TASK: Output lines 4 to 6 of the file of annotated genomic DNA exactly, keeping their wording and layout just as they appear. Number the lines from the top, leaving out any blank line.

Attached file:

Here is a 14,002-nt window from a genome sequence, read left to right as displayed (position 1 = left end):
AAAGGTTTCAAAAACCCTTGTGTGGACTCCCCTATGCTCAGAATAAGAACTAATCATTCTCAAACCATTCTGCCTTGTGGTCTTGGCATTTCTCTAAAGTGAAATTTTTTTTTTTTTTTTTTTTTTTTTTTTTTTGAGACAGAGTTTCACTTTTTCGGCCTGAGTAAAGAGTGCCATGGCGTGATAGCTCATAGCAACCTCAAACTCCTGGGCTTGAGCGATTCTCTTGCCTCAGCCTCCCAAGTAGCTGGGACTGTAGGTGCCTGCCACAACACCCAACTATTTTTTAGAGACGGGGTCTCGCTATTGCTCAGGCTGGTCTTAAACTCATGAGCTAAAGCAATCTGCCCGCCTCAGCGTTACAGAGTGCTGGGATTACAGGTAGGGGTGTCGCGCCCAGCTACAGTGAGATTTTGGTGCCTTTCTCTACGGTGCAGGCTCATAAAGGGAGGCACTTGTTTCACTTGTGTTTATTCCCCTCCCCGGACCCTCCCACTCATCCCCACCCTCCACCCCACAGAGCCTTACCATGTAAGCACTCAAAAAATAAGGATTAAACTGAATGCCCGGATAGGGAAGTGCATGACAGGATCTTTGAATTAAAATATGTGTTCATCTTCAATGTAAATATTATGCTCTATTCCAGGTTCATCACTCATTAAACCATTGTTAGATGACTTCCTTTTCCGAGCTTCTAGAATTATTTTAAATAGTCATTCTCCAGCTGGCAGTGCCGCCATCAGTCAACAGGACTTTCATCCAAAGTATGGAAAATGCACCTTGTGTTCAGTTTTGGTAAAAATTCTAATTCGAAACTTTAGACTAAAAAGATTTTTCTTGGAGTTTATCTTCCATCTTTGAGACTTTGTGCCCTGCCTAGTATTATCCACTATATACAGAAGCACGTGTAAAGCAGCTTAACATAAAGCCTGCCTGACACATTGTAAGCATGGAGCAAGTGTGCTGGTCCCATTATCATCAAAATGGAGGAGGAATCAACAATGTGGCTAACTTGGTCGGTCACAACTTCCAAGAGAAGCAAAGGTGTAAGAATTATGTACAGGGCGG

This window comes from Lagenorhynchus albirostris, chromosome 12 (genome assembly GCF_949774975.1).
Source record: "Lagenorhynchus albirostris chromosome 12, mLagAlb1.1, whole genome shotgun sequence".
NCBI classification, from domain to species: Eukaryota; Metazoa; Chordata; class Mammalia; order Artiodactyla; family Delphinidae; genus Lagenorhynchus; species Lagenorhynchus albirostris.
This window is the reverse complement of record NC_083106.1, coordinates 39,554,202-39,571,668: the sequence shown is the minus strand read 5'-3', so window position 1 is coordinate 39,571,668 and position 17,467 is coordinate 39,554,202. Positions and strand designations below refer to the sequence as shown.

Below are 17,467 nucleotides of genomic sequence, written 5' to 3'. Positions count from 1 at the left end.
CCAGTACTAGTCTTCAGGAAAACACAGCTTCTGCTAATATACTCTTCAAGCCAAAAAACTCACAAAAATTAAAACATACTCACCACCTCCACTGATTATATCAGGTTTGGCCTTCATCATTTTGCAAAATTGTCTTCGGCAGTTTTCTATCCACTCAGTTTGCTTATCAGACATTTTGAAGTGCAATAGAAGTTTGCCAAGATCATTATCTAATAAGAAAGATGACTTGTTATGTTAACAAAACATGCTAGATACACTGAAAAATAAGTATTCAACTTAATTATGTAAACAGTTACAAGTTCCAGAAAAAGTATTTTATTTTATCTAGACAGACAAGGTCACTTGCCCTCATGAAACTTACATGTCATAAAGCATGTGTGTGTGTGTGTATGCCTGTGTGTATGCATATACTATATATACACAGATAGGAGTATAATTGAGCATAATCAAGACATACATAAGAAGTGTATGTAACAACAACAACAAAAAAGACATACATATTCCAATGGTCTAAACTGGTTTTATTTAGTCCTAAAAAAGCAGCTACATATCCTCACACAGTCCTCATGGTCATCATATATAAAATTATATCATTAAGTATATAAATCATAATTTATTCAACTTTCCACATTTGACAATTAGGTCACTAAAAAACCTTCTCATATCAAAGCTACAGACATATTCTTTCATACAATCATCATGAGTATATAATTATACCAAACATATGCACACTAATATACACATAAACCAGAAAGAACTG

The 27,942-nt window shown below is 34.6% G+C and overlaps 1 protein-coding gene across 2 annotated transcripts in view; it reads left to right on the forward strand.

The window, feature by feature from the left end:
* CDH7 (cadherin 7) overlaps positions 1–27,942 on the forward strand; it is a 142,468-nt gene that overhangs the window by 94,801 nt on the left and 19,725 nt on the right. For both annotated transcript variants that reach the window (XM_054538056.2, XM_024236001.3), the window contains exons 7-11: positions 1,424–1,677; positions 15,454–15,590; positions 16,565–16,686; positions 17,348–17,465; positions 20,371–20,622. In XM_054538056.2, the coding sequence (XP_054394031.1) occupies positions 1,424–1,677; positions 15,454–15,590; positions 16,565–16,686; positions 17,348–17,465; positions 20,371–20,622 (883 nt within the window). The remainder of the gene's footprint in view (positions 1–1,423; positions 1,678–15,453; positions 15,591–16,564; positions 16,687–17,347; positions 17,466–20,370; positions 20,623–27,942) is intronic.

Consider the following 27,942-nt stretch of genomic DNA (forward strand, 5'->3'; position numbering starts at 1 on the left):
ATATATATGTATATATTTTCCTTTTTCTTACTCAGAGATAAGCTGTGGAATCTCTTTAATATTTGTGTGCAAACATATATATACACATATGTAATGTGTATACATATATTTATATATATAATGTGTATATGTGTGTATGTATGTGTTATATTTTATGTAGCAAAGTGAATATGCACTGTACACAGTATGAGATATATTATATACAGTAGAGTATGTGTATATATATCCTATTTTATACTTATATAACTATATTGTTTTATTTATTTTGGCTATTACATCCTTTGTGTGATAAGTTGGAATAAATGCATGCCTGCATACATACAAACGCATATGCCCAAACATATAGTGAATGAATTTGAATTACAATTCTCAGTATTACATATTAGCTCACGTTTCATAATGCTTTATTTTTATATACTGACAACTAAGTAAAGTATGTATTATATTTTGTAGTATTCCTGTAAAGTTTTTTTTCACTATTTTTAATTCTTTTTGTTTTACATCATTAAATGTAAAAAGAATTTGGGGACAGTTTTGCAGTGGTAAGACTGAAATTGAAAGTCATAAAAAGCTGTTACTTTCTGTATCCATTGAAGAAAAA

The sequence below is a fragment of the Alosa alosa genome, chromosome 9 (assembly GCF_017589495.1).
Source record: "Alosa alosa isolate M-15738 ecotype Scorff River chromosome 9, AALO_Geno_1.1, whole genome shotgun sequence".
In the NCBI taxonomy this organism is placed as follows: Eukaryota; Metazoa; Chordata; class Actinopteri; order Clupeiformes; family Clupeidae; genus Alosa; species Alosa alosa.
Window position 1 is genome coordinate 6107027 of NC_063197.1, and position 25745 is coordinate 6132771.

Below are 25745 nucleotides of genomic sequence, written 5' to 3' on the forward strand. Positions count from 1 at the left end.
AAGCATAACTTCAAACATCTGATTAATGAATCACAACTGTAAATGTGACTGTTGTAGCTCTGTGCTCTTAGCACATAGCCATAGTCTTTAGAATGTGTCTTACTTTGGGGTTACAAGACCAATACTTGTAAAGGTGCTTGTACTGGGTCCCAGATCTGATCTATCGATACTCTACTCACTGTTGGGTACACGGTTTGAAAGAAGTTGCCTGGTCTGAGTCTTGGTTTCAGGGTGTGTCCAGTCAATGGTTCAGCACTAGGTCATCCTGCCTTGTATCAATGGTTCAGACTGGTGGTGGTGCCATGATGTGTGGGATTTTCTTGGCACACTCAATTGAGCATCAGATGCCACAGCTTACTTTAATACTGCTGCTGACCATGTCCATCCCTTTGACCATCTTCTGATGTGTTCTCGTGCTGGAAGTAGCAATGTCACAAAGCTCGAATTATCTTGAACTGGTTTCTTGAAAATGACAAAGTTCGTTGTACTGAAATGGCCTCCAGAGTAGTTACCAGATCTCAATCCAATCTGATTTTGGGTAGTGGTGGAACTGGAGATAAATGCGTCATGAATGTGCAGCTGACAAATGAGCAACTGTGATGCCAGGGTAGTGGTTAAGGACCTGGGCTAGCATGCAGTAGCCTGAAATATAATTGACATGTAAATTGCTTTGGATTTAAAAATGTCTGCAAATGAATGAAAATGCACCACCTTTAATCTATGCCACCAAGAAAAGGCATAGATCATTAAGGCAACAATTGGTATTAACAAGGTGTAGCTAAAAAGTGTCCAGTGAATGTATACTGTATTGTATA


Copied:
Source record: "Lagenorhynchus albirostris chromosome 12, mLagAlb1.1, whole genome shotgun sequence".
NCBI classification, from domain to species: Eukaryota; Metazoa; Chordata; class Mammalia; order Artiodactyla; family Delphinidae; genus Lagenorhynchus; species Lagenorhynchus albirostris.
This window is the reverse complement of record NC_083106.1, coordinates 39,554,202-39,571,668: the sequence shown is the minus strand read 5'-3', so window position 1 is coordinate 39,571,668 and position 17,467 is coordinate 39,554,202. Positions and strand designations below refer to the sequence as shown.